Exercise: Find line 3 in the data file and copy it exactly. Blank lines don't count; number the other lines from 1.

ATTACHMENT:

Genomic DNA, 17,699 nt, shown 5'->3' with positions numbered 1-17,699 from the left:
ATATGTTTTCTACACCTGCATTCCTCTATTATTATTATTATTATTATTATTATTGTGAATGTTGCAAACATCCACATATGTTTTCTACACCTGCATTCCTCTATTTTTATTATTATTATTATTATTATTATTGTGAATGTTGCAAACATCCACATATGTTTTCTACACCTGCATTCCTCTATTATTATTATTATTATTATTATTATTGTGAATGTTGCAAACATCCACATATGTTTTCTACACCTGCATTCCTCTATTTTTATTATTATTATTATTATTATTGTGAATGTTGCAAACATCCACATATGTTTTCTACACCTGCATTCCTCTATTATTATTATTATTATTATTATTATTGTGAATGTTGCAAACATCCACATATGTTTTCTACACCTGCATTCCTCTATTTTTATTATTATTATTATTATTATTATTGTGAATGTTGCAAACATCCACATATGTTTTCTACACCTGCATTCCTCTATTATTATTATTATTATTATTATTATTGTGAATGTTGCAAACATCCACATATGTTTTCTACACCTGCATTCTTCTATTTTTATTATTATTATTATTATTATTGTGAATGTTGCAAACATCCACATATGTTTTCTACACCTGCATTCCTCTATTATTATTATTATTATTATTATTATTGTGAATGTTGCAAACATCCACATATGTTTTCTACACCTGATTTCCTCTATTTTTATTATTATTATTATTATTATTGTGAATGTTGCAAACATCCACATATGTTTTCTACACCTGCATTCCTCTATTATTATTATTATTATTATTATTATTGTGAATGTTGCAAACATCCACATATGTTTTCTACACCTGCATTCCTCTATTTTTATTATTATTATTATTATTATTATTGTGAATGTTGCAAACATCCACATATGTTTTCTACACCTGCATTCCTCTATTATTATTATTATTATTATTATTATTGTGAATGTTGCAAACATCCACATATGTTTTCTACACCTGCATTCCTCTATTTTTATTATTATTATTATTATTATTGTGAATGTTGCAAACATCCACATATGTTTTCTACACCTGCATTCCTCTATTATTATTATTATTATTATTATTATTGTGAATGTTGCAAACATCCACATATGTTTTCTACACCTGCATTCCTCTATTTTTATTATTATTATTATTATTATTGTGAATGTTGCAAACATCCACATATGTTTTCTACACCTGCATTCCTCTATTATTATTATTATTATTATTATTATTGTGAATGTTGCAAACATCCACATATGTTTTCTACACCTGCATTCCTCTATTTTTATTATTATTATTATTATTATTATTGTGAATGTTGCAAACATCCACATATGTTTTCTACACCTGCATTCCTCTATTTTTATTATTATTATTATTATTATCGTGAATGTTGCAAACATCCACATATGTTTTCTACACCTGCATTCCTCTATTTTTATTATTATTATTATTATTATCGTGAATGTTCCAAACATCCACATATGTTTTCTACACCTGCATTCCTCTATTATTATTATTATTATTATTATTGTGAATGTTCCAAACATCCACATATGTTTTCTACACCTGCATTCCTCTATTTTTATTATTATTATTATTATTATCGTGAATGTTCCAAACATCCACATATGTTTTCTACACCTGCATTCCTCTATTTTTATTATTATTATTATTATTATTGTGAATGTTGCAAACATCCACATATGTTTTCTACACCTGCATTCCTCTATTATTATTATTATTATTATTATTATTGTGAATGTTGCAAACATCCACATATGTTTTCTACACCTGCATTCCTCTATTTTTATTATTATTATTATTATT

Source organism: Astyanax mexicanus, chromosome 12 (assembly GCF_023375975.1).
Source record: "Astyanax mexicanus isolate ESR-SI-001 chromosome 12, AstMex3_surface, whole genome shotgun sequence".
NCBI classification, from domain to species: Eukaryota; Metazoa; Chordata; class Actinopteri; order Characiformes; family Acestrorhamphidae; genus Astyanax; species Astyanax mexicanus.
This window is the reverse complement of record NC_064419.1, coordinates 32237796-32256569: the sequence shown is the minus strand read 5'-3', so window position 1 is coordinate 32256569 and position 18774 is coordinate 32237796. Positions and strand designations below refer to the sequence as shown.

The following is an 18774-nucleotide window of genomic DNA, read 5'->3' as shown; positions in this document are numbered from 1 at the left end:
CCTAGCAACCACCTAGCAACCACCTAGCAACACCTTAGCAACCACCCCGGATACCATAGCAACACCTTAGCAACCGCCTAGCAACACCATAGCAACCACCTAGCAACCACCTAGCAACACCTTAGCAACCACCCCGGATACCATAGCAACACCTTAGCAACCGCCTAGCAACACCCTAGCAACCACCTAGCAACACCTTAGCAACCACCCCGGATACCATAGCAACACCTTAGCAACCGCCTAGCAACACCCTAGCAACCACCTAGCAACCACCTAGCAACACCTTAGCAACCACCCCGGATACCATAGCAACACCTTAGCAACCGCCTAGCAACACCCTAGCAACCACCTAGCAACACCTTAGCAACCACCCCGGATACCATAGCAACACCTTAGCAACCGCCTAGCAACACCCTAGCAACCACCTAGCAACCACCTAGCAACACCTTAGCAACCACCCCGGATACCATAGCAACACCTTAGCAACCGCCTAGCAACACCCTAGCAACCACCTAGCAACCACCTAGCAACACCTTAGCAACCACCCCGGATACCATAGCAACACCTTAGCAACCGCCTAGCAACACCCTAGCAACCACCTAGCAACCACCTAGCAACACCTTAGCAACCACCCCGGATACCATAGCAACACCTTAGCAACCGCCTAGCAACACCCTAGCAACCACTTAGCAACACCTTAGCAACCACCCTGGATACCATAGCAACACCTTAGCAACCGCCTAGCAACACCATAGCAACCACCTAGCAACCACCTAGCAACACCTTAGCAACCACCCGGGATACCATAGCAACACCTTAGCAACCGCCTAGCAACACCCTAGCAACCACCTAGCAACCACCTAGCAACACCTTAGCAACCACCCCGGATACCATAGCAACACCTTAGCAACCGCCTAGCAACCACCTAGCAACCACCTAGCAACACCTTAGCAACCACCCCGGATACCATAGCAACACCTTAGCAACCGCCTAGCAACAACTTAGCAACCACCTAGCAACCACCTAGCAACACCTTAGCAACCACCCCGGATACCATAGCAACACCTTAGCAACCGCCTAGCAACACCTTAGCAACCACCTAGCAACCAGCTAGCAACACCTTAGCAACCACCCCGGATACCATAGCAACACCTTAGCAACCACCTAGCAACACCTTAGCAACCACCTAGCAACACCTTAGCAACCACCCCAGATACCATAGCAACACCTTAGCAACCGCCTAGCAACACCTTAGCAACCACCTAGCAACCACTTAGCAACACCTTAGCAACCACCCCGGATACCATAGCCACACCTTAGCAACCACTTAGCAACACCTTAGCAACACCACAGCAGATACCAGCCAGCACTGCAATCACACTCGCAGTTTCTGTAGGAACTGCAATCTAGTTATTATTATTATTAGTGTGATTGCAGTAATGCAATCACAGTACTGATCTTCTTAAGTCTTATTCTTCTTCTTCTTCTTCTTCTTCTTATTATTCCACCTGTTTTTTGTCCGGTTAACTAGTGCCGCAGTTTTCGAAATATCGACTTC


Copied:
Source organism: Astyanax mexicanus, chromosome 12 (assembly GCF_023375975.1).